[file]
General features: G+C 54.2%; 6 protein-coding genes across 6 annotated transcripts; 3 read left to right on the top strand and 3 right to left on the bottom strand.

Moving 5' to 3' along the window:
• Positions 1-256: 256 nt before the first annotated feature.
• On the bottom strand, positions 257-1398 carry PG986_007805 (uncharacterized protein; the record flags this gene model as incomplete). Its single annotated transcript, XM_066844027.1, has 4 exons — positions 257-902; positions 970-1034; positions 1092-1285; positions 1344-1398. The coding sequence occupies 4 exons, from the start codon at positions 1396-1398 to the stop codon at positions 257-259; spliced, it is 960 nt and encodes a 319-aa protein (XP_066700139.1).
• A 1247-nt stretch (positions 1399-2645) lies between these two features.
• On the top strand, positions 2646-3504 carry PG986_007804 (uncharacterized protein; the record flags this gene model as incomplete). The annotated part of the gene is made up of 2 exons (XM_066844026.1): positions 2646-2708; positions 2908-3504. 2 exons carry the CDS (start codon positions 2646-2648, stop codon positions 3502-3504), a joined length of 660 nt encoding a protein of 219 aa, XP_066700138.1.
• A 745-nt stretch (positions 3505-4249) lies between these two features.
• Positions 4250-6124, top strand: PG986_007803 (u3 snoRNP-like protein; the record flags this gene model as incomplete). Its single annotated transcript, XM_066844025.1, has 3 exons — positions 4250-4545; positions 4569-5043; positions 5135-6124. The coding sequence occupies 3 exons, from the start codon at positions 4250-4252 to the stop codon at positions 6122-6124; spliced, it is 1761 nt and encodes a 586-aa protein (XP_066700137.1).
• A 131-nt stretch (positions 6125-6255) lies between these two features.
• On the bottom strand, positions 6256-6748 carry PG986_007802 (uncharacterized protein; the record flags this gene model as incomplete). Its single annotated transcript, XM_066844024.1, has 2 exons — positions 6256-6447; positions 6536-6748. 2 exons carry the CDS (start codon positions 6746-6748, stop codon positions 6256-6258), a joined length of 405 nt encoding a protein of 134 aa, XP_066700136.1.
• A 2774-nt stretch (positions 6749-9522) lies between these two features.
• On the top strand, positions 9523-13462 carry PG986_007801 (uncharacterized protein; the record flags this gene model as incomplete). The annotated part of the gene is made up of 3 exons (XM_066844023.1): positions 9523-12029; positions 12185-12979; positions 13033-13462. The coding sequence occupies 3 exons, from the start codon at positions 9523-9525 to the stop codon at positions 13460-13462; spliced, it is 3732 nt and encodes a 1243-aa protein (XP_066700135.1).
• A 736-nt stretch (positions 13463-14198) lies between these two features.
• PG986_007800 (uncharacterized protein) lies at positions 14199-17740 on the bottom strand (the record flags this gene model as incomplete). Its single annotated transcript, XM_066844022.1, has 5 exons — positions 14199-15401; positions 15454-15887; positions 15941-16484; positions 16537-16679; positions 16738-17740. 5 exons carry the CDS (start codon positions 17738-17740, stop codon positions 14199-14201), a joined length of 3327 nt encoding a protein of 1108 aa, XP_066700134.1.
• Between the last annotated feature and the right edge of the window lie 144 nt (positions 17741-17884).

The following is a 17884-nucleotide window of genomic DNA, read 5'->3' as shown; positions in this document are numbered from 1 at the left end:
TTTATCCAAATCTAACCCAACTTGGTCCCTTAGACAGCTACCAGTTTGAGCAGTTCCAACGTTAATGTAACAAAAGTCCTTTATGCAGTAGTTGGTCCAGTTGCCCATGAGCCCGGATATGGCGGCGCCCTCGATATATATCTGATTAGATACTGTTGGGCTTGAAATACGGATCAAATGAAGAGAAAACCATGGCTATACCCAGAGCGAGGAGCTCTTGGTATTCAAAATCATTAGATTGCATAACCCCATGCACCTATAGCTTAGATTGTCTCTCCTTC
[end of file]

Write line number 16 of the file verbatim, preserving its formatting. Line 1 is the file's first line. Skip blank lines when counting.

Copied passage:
The following is a 17884-nucleotide window of genomic DNA, read 5'->3' as shown; positions in this document are numbered from 1 at the left end: